Anticipation (1909) by Harrison Fisher

Anticipation is an emotion involving pleasure or anxiety in considering or awaiting an expected event. Anticipatory emotions include fear, anxiety, hope and trust.[1] When the anticipated event fails to occur, it results in disappointment (for a positive event) or relief (for a negative one).

As a defence mechanism

Robin Skynner considered anticipation as one of "the mature ways of dealing with real stress.... You reduce the stress of some difficult challenge by anticipating what it will be like and preparing for how you are going to deal with it".[2] There is evidence that "the use of mature defenses (sublimation, anticipation) tended to increase with age",[3] yet anticipation of negative events itself tends to decrease with age.[4]


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Anticipation has been described as "the central ingredient in sexual desire."[5][attribution needed] As "sex has a major cognitive component — the most important element for desire is positive anticipation".[6][attribution needed] One name for pleasurable anticipation is excitement.[attribution needed][citation needed]

More broadly, anticipation is a central motivating force in everyday life — "the normal process of imaginative anticipation of, or speculation about, the future".[7] To enjoy one's life, "one needs a belief in Time as a promising medium to do things in; one needs to be able to suffer the pains and pleasures of anticipation and deferral".[8][attribution needed]

In music

There are several theories explaining anticipation in music. Two prominent theories are the neurological theories of Chase that attribute expectation building and anticipation both to inherent neurological pitch evolution (Darwinian selection as pitch/rhythm/harmony communication response expectation) and the related skillful use of chord sequences (holding V7 until expectations are met with E, A, B7, or the well-known Am/D7/G tease-satisfy sequence, with variations in the wheel of fifths).

A second well-accepted theory is Huron's "ITPRA" 5 module theory of expectation, where previous imaginative tension hits the event onset/horizon, with prediction and reaction oscillating (alternating) in the response system, and resulting in appraisal feedback.[9][10]

From a global perspective, even given thousands of varying scale types worldwide, there is a universal human sense of satisfaction in the return to that scale's tonic (for example, C, in the major scale, key, and tonic of C major).[11]

In the context of the broader topic of Music and emotion, Juslin & Västfjäll's BRECVEM model includes, as its seventh element, Musical expectation.[12]

Technically, anticipation also refers specifically to a type of nonchord tone.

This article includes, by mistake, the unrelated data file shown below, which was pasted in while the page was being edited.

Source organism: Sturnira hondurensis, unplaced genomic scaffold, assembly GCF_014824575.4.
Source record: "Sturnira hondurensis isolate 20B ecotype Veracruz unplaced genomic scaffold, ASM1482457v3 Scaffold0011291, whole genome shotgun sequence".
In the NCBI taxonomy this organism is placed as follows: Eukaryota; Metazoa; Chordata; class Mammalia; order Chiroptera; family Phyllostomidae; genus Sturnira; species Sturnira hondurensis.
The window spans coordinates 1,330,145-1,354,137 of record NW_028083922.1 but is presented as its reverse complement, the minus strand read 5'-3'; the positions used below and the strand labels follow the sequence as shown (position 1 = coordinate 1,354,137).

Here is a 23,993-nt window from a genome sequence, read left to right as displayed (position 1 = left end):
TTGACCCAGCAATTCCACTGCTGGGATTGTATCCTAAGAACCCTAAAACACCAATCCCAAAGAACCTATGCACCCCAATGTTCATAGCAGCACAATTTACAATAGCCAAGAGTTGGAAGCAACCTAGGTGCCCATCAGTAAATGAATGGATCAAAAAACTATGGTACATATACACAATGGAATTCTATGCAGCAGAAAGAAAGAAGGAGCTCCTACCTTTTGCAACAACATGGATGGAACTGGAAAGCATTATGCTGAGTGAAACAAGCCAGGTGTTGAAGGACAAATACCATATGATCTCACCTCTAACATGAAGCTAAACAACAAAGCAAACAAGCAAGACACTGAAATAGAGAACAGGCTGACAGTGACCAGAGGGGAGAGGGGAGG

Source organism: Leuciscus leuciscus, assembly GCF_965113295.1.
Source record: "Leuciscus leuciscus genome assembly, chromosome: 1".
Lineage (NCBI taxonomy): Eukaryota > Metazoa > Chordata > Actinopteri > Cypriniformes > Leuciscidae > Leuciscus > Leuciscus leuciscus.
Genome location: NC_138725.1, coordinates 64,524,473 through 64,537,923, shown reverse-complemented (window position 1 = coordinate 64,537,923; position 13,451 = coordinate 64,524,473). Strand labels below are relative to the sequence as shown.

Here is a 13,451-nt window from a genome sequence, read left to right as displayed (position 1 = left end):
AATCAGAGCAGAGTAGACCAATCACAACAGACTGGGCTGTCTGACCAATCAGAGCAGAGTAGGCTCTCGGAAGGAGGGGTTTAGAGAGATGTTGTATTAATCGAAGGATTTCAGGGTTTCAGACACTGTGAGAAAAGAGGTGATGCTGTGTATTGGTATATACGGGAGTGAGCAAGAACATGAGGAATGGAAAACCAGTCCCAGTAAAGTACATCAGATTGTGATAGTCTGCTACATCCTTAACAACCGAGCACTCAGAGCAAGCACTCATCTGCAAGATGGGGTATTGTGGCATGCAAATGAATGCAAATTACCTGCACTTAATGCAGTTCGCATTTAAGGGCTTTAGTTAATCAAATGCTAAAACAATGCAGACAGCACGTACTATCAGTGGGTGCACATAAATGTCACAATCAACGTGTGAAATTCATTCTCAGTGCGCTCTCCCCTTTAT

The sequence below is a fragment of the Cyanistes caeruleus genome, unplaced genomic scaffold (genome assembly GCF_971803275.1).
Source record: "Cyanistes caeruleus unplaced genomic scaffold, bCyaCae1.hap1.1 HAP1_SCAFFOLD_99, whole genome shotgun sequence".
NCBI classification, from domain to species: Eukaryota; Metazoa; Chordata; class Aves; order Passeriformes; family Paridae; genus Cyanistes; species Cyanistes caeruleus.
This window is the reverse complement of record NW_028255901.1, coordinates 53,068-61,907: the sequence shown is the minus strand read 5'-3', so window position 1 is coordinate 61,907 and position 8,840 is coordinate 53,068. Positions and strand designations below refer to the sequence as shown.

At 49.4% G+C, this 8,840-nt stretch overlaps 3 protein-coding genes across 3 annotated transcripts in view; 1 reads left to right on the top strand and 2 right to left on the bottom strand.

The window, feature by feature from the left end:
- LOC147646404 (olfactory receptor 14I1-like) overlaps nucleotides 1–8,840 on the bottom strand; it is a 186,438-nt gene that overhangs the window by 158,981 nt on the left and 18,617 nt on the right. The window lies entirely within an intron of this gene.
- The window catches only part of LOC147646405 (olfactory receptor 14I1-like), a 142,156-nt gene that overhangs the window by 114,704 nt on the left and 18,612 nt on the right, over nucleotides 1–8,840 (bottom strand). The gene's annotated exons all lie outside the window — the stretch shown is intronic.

Note: This section refers to the process of generating the thought or feeling of anticipation in music. For titles of songs with the word "anticipation", see Anticipation (disambiguation).

In phenomenology

For phenomenological philosopher Edmund Husserl, anticipation is an essential feature of human action. "In every action we know the goal in advance in the form of an anticipation that is 'empty', in the sense of vague...and [we] seek by our action to bring it step by step to concrete realization".[16]

See also


  1. ^ Miceli, Maria; Castelfranchi, Cristiano (2014-11-27). Expectancy and emotion. OUP Oxford. ISBN 978-0-19-150927-8.
  2. ^ Robin Skynner/John Cleese, Life and how to survive it (London 1994) p. 55
  3. ^ Hope R.Conte/Robert Plutchik, Ego Defenses (1995) p. 127
  4. ^ Erk, Susanne; Walter, Henrik; Abler, Birgit (2008-03-05). "Age-related physiological responses to emotion anticipation and exposure". NeuroReport. 19 (4): 447–452. doi:10.1097/WNR.0b013e3282f5d92f. ISSN 0959-4965. PMID 18287944. S2CID 39210306.
  5. ^ Barry and Emily McCarthy, Rekindling Desire (2003), p. 89.
  6. ^ McCarthy, p. 12
  7. ^ Colin Campbell, The Romantic Ethic and the Spirit of Modern Consumerism (2005) p. 83
  8. ^ Adam Phillips, On Flirtation (London 1994) p. 47
  9. ^ Wayne Chase, How Music Really Works (Vancouver, 2006), ISBN 1-897311-55-9, pp. 434, 621
  10. ^ David Huron, Sweet Anticipation, Music and the psychology of expectation (Cambridge, 2006), ISBN 978-0-262-58278-0, p. 17
  11. ^ Michael Hewitt, Musical Scales of the World (London, 2013), ISBN 978-095-7547-001, p. 11 et al
  12. ^ Juslin, Liljeström, Västfjäll, & Lundqvist. (2010). "How does music evoke emotions? Exploring the underlying mechanisms." In P.N. Juslin & J. Sloboda (Eds.), Handbook of Music and Emotion: Theory, Research, and Applications (pp. 605-642). Oxford: Oxford University Press, ISBN 978-0199604968.
  13. ^ "Robert Plutchik's Psychoevolutionary Theory of Basic Emotions" (PDF). Retrieved 2017-06-05.
  14. ^ Jonathan Turner (1 June 2000). On the Origins of Human Emotions: A Sociological Inquiry Into the Evolution of Human Affect. Stanford University Press. p. 76. ISBN 978-0-8047-6436-0.
  15. ^ Atifa Athar; M. Saleem Khan; Khalil Ahmed; Aiesha Ahmed; Nida Anwar (June 2011). "A Fuzzy Inference System for Synergy Estimation of Simultaneous Emotion Dynamics in Agents". International Journal of Scientific & Engineering Research. 2 (6).
  16. ^ E. Husserl, in Alfred Schutz, The Phenomenology of the Social World (Illinois 1997), p. 58